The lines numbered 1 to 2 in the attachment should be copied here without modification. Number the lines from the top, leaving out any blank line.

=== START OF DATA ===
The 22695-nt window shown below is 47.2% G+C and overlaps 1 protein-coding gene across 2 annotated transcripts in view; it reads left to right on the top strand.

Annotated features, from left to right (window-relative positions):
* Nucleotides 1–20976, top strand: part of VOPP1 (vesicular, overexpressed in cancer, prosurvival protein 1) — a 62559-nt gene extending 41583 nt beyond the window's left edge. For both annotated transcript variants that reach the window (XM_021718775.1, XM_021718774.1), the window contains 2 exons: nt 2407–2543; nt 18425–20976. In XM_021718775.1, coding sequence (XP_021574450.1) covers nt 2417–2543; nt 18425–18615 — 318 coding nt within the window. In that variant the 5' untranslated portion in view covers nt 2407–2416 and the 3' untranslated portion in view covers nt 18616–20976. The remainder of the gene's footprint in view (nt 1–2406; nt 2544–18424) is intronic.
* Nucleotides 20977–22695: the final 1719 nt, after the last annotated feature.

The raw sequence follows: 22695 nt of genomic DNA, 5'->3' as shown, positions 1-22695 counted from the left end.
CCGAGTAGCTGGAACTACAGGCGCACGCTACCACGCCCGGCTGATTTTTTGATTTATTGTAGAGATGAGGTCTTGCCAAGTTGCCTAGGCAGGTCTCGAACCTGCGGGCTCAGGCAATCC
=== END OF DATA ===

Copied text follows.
The 22695-nt window shown below is 47.2% G+C and overlaps 1 protein-coding gene across 2 annotated transcripts in view; it reads left to right on the top strand.

Annotated features, from left to right (window-relative positions):